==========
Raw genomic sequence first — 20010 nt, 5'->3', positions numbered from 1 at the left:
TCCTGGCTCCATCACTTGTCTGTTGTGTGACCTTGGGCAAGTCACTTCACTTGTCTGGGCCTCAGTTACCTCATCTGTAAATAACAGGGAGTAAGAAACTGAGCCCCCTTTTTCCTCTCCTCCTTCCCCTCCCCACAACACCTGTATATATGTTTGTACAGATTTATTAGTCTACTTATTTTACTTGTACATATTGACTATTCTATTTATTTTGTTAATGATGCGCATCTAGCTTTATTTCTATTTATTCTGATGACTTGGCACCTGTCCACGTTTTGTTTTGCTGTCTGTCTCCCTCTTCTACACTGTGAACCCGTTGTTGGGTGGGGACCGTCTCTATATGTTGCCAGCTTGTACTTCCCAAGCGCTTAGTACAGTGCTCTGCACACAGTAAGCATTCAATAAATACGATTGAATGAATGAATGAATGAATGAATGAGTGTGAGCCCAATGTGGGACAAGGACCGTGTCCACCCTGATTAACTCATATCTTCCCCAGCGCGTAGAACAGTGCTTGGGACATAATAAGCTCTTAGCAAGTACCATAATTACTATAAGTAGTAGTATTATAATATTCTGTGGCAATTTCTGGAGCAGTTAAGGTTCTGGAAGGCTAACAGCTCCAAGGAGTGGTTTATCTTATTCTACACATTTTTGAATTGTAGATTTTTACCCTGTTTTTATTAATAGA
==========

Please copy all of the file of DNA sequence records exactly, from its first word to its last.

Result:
Raw genomic sequence first — 20010 nt, 5'->3', positions numbered from 1 at the left:
TCCTGGCTCCATCACTTGTCTGTTGTGTGACCTTGGGCAAGTCACTTCACTTGTCTGGGCCTCAGTTACCTCATCTGTAAATAACAGGGAGTAAGAAACTGAGCCCCCTTTTTCCTCTCCTCCTTCCCCTCCCCACAACACCTGTATATATGTTTGTACAGATTTATTAGTCTACTTATTTTACTTGTACATATTGACTATTCTATTTATTTTGTTAATGATGCGCATCTAGCTTTATTTCTATTTATTCTGATGACTTGGCACCTGTCCACGTTTTGTTTTGCTGTCTGTCTCCCTCTTCTACACTGTGAACCCGTTGTTGGGTGGGGACCGTCTCTATATGTTGCCAGCTTGTACTTCCCAAGCGCTTAGTACAGTGCTCTGCACACAGTAAGCATTCAATAAATACGATTGAATGAATGAATGAATGAATGAATGAGTGTGAGCCCAATGTGGGACAAGGACCGTGTCCACCCTGATTAACTCATATCTTCCCCAGCGCGTAGAACAGTGCTTGGGACATAATAAGCTCTTAGCAAGTACCATAATTACTATAAGTAGTAGTATTATAATATTCTGTGGCAATTTCTGGAGCAGTTAAGGTTCTGGAAGGCTAACAGCTCCAAGGAGTGGTTTATCTTATTCTACACATTTTTGAATTGTAGATTTTTACCCTGTTTTTATTAATAGA